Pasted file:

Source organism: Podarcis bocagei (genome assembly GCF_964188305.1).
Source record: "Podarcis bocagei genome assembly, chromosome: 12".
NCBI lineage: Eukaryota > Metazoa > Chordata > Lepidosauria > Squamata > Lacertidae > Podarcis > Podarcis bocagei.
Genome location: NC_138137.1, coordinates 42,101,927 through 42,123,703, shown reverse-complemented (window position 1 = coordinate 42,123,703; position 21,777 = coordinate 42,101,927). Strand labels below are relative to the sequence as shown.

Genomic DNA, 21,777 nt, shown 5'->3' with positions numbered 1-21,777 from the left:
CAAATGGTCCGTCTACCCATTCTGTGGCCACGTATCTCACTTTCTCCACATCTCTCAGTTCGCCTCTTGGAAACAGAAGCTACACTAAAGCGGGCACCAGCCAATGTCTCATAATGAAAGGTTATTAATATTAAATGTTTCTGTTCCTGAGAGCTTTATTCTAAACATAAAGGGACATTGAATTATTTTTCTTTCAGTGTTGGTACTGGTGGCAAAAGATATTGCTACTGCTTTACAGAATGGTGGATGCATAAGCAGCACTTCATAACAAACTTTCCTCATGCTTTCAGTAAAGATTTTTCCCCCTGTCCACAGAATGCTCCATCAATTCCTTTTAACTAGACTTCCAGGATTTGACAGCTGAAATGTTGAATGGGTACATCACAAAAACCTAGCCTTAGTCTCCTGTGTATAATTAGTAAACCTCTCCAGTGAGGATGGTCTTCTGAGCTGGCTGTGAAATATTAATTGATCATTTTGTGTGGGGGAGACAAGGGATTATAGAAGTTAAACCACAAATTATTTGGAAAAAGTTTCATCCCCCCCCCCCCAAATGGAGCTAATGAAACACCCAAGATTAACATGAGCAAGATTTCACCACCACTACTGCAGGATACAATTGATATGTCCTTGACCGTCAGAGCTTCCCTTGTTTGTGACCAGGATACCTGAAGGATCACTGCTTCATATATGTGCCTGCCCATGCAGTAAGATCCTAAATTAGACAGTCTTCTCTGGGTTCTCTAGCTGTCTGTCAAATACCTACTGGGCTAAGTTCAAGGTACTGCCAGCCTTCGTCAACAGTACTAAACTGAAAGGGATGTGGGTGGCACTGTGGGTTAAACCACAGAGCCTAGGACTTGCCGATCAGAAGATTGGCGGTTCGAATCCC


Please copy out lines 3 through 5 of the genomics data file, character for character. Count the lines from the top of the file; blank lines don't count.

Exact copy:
NCBI lineage: Eukaryota > Metazoa > Chordata > Lepidosauria > Squamata > Lacertidae > Podarcis > Podarcis bocagei.
Genome location: NC_138137.1, coordinates 42,101,927 through 42,123,703, shown reverse-complemented (window position 1 = coordinate 42,123,703; position 21,777 = coordinate 42,101,927). Strand labels below are relative to the sequence as shown.

Genomic DNA, 21,777 nt, shown 5'->3' with positions numbered 1-21,777 from the left: